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2862RE: Oh Politics! RE: [hreg] crash science initiative for alternative energy and conservation

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  • Mike Ewert
    Dec 31, 2004
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      Gary,
       
      You wrote:
      "PS:  I disagree with the statement that 'A majority of the energy consumed in the US can by provided through biomass, wind and solar sources'.  The numbers just don't support this (unless a back-to-the Future 'Mr. Fusion' starts getting sold at Kmart).  Conservation would have the biggest impact, but since that is out of vogue see a more comprehensive review of the real now and future energy numbers in a presentation done by Rice’s noble prize winner Richard Smalley - try this link:"
       
      I totally agree with you on the importance and value of conservation, which is of course changing behavior to use less energy.  But to that I would add "energy efficiency", which can allow us to do the same things while using less energy (throught better designed houses, machines, etc.).
       
      Also, I want to show that the statement "'A majority of the energy consumed in the US can by provided through biomass, wind and solar sources'" is true!
       
      US energy use is about 100 quads (quadrillion BTU's) per year.
       
      I have not yet found a very good source for the US as a whole, but a nice study was done for Texas several years ago and here is some data from it:
      Renewable energy potential in Texas alone is
      12 quads/yr from wind
      13 quads/yr from biomass
      4300 quads/yr from solar
      Granted, we can only convert 10 - 70% of the sunlight into energy we can use (depending on application and technology) and we can't use all our land area for energy production, but do the math.  There is enough out there!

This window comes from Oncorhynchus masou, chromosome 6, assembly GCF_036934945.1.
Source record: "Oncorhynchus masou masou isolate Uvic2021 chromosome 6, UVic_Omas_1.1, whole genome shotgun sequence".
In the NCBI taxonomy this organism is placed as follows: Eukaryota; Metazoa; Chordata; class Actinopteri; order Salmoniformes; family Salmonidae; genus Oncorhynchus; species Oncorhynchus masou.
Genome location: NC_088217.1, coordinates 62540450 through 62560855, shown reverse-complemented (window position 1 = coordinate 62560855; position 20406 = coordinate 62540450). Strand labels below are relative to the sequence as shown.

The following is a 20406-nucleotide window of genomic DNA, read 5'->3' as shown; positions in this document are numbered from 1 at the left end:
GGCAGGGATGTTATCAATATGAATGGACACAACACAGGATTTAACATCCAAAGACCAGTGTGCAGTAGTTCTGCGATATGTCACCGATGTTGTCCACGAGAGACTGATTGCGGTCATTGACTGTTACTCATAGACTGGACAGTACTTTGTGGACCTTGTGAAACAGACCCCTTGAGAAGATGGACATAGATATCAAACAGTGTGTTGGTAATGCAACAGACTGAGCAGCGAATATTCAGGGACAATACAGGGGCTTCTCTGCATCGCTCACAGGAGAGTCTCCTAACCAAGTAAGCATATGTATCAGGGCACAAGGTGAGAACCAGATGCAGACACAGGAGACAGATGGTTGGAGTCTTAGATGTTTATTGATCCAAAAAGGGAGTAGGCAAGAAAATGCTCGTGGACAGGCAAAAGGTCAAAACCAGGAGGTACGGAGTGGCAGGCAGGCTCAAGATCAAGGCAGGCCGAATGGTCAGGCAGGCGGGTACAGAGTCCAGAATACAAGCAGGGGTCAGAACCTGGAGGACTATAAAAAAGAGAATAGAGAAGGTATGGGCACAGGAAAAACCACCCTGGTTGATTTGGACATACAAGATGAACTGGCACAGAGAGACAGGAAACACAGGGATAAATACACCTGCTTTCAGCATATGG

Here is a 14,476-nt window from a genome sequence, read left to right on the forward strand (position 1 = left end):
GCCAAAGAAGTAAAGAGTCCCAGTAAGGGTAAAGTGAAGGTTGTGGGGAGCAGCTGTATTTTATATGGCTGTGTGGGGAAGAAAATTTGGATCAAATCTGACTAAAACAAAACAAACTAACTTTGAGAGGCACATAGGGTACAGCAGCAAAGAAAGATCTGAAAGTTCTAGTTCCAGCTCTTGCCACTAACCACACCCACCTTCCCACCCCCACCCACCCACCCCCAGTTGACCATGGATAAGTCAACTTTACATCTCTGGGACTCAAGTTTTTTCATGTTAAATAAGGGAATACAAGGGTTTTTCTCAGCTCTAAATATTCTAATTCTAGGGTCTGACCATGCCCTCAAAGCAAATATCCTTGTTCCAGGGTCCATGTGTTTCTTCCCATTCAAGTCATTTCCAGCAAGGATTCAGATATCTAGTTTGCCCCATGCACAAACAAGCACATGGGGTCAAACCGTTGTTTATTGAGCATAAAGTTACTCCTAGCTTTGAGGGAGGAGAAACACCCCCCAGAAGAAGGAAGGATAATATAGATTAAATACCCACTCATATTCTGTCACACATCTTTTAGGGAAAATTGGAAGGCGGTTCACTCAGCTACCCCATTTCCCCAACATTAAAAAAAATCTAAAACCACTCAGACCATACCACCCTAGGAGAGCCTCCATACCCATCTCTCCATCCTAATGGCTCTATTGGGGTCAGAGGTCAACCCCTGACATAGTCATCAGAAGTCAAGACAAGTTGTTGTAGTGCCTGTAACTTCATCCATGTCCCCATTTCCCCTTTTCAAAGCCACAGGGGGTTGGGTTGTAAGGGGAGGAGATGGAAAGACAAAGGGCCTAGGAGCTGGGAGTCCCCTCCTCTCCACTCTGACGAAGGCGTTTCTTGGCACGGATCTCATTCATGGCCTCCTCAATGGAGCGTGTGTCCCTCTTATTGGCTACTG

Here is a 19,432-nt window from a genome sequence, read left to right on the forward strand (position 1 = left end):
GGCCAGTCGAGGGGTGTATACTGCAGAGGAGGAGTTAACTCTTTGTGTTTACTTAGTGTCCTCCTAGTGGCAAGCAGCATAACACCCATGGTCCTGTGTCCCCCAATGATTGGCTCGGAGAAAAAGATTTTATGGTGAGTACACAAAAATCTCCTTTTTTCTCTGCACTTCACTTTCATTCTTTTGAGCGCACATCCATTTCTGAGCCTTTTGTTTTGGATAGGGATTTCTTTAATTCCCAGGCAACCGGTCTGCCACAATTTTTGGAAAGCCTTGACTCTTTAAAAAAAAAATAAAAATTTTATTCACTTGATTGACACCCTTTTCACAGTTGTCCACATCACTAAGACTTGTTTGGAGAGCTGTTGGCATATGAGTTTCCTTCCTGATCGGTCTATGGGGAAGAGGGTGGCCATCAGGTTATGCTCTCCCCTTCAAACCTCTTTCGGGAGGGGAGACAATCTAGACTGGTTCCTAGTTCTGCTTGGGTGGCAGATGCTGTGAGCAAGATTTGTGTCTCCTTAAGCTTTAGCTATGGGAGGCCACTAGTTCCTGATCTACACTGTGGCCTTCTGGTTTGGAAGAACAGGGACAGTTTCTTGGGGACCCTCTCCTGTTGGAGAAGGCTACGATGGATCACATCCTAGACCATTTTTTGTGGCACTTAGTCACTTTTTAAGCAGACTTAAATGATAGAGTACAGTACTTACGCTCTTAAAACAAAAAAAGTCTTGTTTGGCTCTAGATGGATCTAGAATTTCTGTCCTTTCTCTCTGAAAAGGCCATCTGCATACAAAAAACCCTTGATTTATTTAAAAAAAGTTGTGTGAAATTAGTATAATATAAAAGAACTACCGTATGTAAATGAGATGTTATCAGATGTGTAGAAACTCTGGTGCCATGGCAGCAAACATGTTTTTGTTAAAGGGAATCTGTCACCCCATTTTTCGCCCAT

Put another way, 700,000 acres would be needed to produce all the electricity that Texas needs - 1/3 the land area needed to produce it with gas (granted the gas is underground).
       
      For information on the global level, check out this recent report by the International Solar Energy Society.
      -----Original Message-----
      From: Gary Beck [mailto:eco@...]
      Sent: Tuesday, December 07, 2004 5:11 PM
      To: hreg@yahoogroups.com
      Subject: Oh Politics! RE: [hreg] crash science initiative for alternative energy and conservation

      Oh Politics!

       

      I think Roxanne is on the money with this advice to contact our officials and to try to influence them. Anyone know a website that lists all the best government "green", "renewable", "sustainable" energy buttons to push? (i.e. a list of names with fax machine #s and emails).

       

      Use this to take some action rather than simply "writing-off" renewable energy efforts for the next 4 years just because my guy W is president. That would be negligence on our part.  The oil PACs, related cronies, and general fossil side energy policy influencers are funded, positioned, very well organized and will always strongly influence whoever sits in that #1 seat.   

       

      For ‘renewable energy’ or ‘sustainable energy’ proponents to have any impact without a PAC budget, a guerilla style campaign may be one way to go.  Take the website link and send it with Roxanne’s message to every university, news link, and like minded group that HREG (inter)net-works with.